I keep thinking about the recent full lunar eclipse that occurred at the same time as the winter solstice. This one was especially noteworthy because it was the first time since 1638 that such a confluence of events occurred (that’s 372 years ago!) What I keep thinking about doesn’t have to do with the astronomical factors involved in such an event nor with how beautiful the moon looks cast in an eerie shade of orange. What I keep thinking about is the terror such an event caused in the hearts of our ancestors all those many eons ago. Even more I think about all those poor women who lost their lives as they were offered up for sacrifice in order to appease what was believed to be an angry god. It’s amazing how our ancestors’ lack of knowledge as to what caused this event didn’t keep them from “knowing” how to fix it!

Apparently no one was sitting around at night, seeing this phenomena unfold, saying to themselves and others,

“Hey, look at that! I wonder what’s going on? Everyone ok? Anyone hurt? No? Good, let’s keep an eye on this and see what happens.”

Rather, I imagine what was thought was something like,

“Hey, look at that! I don’t know why that’s happening and worse yet, it seems to be happening outside of my control. That makes me feel small and vulnerable and that makes me anxious! In order to make myself feel better, I’m going to make up a story about why this is happening. Of course, since I’m making this up, it will consist primarily of projections of my own internal world. I know; this will be about having done something to piss off my parents, better known as the ruling gods. (Given that I’m working on getting to the depressive position I will try to make amends but I can’t help but also express my hostility.) I’ve got it; the gods want us to offer them sacrifices of young innocent women, yeah, I’m sure that’s what gods like! “ And so, into the fire those women went giving the gods what they wanted, at least according to the men in charge.

The importance psychoanalysis places on the power of the internal narrative--that’s what keeps occurring to me as I think about the lunar eclipse. How attached, how enamored we become of our story, the one we told ourselves in order to survive what we couldn’t understand or control. How well it serves our anxieties and how poorly it serves our ability to be in the present moment. For the last several days I have found myself listening to my patients struggle with their internal voices, conflicts, and longings. I hear my own drama calling out to me as I move through my day.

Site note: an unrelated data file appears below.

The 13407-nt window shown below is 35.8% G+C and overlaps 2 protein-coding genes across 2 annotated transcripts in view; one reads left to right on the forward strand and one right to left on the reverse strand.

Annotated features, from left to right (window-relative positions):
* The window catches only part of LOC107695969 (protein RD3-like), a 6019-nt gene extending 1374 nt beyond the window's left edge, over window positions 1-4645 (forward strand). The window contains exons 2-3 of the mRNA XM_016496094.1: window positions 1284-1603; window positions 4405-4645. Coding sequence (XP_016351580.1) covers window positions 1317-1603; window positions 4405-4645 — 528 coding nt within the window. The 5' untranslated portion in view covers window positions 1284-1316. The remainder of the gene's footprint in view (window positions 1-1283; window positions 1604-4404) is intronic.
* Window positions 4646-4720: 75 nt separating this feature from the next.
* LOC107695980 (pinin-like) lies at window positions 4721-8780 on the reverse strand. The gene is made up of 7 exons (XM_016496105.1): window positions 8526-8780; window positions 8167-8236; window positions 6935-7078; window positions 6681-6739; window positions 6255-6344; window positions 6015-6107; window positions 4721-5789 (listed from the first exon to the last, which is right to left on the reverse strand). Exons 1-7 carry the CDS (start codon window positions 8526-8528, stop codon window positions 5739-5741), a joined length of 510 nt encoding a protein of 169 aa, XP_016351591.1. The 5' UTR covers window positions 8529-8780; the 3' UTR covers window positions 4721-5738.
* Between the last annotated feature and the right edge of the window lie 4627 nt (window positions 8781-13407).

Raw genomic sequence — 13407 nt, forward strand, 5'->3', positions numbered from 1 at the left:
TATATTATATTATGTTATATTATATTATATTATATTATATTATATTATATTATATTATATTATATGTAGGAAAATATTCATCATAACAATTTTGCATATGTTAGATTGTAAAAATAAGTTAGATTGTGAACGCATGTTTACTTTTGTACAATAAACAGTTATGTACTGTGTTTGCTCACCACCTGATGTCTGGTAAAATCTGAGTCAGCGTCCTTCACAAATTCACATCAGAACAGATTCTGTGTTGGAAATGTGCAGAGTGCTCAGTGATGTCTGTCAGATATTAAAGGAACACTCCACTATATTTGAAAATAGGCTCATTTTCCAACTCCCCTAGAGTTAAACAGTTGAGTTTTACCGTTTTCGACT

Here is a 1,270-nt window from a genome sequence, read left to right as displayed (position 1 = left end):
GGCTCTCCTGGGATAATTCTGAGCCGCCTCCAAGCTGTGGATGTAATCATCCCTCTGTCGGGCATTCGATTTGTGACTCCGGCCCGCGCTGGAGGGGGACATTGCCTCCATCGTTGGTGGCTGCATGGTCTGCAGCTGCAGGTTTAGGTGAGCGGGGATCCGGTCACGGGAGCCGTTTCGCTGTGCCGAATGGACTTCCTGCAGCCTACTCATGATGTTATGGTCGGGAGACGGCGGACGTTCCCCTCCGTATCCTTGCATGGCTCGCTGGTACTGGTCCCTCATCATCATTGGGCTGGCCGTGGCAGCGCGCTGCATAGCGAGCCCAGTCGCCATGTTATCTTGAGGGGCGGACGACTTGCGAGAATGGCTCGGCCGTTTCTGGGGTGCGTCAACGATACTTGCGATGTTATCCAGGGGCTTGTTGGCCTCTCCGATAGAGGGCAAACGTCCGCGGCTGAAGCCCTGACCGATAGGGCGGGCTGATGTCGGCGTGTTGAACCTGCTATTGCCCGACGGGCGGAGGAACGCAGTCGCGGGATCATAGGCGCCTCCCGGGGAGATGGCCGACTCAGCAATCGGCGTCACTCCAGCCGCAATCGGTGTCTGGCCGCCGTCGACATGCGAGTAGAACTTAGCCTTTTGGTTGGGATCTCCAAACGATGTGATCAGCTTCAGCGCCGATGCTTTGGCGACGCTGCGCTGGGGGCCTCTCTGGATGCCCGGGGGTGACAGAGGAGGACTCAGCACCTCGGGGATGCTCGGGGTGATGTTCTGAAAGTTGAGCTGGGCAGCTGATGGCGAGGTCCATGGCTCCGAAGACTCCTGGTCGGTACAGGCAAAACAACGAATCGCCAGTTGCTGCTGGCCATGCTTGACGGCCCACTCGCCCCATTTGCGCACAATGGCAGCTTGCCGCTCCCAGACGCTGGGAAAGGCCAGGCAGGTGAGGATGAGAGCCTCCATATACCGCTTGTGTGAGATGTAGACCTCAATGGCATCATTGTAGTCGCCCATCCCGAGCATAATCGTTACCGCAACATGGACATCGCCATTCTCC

When I think of the olden days, I picture tapping those ancients on the shoulder and telling them that it’s safe. They haven’t done anything wrong. They don’t have to “pay” for their misdeeds. The universe doesn’t keep score.

Then I wish I knew the magic words to tell my patients (and myself). I want to tell them that their life is in the present. That yes, we are vulnerable in that present to things we don’t want or control but that we fare so much better when we don’t make up stories or give ourselves things to do that create the illusion that we are protected. I would like them to know that we can be anxious or sad or frustrated and remain thoughtful, curious and still. And that although it is a flawed present, incapable of righting the wrongs done to them, although it is limited in providing them with the antidotes to their early pain, capable of even more disappointments and things that can’t be controlled, it is nowhere as painful, anxiety-producing and limiting as an endless search for what is no longer available.

In the end, I realize that the tap on my patients’ shoulder can’t be so much in what I tell them, as much as in how I am with them. I can invite them into a world that doesn’t shame them for their fears and longings; where there are no forces that need to see pain as proof of one’s devotion We can sit together and observe when it is that their moon disappears, noting, but not necessarily acting on the commands embedded within their ancient story and hoping that in my joining them on their journey we will write a new and more fruitful story, one more firmly rooted in the present. My hope is that we will keep the casualties to a minimum.